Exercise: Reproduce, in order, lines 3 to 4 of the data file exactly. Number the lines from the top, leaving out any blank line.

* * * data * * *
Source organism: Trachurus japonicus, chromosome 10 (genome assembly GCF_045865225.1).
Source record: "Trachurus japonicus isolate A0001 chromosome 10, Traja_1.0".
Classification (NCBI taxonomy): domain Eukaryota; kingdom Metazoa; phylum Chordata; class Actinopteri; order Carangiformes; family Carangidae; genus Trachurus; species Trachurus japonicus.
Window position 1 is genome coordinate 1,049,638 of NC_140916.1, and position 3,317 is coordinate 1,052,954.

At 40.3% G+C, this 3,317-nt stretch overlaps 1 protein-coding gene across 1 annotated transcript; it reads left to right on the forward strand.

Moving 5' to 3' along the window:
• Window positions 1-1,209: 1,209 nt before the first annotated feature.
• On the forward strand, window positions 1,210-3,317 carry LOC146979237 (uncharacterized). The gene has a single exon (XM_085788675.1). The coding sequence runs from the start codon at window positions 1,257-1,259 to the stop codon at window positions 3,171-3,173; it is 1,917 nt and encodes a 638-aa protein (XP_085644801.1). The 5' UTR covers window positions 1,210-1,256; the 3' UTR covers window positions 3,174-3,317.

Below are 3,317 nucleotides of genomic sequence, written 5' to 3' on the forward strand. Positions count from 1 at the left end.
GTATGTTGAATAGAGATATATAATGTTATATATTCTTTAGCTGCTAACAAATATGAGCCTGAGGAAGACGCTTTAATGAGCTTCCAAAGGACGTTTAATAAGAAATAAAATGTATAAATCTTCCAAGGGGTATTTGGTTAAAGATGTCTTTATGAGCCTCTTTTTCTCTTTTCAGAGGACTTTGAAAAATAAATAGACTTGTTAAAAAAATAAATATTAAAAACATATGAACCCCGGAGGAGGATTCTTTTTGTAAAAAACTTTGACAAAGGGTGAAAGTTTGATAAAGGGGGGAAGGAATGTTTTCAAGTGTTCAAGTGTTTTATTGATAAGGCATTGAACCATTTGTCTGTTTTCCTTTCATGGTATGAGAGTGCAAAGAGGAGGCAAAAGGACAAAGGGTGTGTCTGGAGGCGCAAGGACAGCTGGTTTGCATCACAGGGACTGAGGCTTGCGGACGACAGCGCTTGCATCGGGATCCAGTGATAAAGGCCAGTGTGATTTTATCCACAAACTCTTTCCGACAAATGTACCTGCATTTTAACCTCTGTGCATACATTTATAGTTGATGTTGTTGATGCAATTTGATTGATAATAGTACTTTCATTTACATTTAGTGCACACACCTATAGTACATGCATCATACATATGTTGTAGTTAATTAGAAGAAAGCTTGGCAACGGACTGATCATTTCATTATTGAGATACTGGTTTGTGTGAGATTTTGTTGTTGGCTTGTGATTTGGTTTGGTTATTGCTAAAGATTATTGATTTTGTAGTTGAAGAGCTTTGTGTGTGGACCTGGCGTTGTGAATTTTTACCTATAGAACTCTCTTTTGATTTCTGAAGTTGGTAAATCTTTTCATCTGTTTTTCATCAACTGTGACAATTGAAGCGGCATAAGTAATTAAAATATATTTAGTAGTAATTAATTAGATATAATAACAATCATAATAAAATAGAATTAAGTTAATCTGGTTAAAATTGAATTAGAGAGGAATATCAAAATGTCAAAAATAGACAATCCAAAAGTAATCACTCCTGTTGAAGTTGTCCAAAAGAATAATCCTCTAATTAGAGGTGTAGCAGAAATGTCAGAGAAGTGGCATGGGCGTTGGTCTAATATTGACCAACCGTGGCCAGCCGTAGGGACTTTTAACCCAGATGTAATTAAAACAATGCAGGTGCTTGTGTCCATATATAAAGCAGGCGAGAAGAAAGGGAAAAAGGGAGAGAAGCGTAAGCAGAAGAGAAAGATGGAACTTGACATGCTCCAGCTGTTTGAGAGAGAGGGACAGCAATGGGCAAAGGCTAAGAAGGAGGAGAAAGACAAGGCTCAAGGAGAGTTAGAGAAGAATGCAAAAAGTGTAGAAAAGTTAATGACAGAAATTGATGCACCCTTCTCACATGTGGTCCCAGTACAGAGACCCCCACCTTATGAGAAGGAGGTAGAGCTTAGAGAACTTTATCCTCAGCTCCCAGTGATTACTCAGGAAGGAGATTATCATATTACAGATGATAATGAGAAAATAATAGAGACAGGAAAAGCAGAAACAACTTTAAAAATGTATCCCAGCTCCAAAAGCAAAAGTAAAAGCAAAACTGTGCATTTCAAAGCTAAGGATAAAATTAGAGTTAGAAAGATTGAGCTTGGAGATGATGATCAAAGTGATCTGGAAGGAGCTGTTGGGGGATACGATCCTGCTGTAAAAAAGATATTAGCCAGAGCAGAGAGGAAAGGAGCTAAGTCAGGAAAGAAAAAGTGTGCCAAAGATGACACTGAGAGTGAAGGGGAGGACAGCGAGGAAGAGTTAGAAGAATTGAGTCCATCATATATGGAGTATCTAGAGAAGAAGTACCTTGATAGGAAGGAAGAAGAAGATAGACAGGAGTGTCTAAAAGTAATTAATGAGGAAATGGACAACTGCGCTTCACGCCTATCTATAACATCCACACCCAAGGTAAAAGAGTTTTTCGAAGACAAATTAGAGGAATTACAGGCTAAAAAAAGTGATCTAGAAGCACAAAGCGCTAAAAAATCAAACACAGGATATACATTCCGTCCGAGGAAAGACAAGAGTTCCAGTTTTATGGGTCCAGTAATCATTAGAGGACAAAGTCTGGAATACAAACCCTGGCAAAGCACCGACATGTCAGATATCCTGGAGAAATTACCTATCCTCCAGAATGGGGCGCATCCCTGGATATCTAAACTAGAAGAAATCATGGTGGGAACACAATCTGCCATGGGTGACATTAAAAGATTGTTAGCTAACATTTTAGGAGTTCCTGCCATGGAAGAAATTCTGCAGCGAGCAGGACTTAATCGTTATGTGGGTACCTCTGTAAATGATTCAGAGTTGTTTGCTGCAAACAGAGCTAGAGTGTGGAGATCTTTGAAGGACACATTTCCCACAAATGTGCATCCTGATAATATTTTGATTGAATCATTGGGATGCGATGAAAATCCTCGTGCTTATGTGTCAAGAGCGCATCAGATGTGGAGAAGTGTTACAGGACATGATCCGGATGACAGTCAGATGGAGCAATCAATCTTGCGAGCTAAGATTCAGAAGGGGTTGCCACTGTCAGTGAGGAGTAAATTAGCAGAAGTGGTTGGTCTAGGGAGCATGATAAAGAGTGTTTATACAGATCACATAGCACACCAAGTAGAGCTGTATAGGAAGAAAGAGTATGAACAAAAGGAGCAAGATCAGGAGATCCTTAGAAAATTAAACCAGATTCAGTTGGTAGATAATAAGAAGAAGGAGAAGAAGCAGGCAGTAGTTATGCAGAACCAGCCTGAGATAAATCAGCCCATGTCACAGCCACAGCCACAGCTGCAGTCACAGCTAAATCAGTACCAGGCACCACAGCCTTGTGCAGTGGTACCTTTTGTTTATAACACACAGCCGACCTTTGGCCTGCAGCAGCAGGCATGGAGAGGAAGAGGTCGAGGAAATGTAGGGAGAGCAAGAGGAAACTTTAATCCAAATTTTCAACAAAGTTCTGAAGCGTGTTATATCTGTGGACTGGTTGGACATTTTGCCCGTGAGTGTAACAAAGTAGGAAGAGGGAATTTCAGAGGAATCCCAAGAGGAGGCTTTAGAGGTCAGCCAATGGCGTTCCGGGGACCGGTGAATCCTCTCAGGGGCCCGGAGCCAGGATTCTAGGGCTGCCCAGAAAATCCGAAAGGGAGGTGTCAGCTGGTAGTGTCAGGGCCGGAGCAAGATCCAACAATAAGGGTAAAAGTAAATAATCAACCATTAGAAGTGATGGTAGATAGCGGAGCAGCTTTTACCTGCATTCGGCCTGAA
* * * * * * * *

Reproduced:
Classification (NCBI taxonomy): domain Eukaryota; kingdom Metazoa; phylum Chordata; class Actinopteri; order Carangiformes; family Carangidae; genus Trachurus; species Trachurus japonicus.
Window position 1 is genome coordinate 1,049,638 of NC_140916.1, and position 3,317 is coordinate 1,052,954.